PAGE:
Ratifying The Constitution Dbq Essay

932 Words4 Pages

Long have the arguments on whether or not to ratify the Constitution been going on and it is most certainly right to agree. The Framers decided to give more power to the federal government than to the people for an abundant amount of reasons. The Constitution is completely necessary because there are so many problems with the old system: the Articles of Confederation and we need trained people to do important work for the country. The Anti-Federalists are clearly incorrect for bountiful reasons. There are just so many ways that the Articles of Confederation wasn’t working out for us, so we must move on with our plans for the Constitution. For example, in Document 5, it shows how under the Articles of Confederation, they had “No executive,” …show more content…

For instance, to quote from James Madison’s letter to George Washington in Document 1, “the national government should be armed with compleat [complete] authority in all cares which require uniformity… right of taxings… terms and forms of naturalizations.” What this means is that we should only let the government do the professional work and so we need to give them more power. If there happened to be some pettifoggers or farmers that somehow made it into the state government, would you really want them designing the process for citizenship or would you want ace lawyers that really know what they’re doing to do it? The federal government should be controlling the tax amounts put on each export and import, because as shown during the time of the Articles of Confederation, when the states did it, everything went horribly wrong as the country couldn’t pay for battle funds or debts. Also, everyone from the states might not agree on fair taxing amounts so they might have different taxes or processes in each state, which is a raw deal for those that have to pay more or go through a lot more to become a citizen. If not this, everyone could get angry or debate about whose idea for becoming a citizen’s best or what the best price to tax at is so it would be simplest to just have one group that knows how to handle everything to work out these professional subjects. In summary, we need smart, educated people to run our …show more content…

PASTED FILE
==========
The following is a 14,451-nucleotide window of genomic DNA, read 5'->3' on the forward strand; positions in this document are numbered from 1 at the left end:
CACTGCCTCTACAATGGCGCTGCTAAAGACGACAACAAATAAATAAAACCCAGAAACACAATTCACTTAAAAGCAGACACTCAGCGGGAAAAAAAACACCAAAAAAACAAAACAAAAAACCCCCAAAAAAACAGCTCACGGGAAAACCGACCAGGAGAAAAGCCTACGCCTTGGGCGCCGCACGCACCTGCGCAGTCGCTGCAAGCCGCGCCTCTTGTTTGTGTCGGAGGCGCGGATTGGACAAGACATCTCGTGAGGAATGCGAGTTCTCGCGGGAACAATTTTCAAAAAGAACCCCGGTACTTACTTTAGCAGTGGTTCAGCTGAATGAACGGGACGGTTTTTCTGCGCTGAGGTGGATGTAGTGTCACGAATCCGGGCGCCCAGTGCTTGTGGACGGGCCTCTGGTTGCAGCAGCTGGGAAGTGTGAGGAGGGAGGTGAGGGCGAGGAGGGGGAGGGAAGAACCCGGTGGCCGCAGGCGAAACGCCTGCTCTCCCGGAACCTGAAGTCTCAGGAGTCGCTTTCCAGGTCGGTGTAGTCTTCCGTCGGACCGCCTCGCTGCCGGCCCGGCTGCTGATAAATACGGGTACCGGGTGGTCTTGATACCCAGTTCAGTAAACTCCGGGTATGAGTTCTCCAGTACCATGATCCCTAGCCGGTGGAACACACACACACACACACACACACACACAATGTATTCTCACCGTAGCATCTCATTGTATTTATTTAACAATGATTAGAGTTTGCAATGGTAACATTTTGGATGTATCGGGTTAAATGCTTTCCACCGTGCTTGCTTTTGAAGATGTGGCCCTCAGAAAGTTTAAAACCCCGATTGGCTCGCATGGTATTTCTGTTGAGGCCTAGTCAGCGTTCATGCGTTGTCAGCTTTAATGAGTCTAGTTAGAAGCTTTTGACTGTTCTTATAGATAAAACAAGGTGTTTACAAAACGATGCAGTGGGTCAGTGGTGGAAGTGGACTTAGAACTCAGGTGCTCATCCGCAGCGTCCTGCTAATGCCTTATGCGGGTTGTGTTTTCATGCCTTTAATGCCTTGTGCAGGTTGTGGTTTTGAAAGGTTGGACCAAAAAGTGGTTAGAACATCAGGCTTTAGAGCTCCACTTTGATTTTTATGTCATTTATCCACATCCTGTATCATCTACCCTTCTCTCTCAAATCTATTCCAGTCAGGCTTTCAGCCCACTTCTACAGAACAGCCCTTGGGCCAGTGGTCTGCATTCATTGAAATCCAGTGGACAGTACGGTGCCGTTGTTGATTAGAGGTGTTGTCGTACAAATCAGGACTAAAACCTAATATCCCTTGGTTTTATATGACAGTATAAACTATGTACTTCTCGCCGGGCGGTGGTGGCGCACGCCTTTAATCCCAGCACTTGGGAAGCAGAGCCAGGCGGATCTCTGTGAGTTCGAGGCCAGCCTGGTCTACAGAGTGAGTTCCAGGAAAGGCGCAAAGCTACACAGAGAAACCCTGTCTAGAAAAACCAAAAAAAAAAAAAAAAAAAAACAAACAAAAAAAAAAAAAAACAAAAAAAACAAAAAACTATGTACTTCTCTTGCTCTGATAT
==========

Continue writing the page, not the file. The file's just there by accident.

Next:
For example, they claim that the Constitution only benefits the rich. Of course they say this though, as Document 3 states that they are mostly, “Small farmers,” “Small landowners,” and “Debtors” so they’re only saying this because they want more for themselves and therefore are greedy. They probably don’t have as great an education as the those that are part of the Federalist party: “Large landowners,” “Judges,” and “Lawyers.” Why should you trust people that most likely aren’t even as smart over people that worked very hard in school and got successful jobs unlike farmers and cobblers. To add on, in Document 2, George Bryan, writing for the Freeman’s Press, on October 24, 1787, states, “What security does the Constitution of the several states afford the freedom of the press and other invaluable personal rights, not provided for by the new plan?” Bryan is an Anti-Federalist claiming that our very important rights are not covered for by the Constitution. However, contrary to his claims and very much like Alexander Hamilton once said in a letter to George Washington, we already have these rights from the second we are born. What’s the point in making something that isn’t 100% needed to move on. In summary, the Anti-Federalists are quite obviously incorrect for a number of

Open Document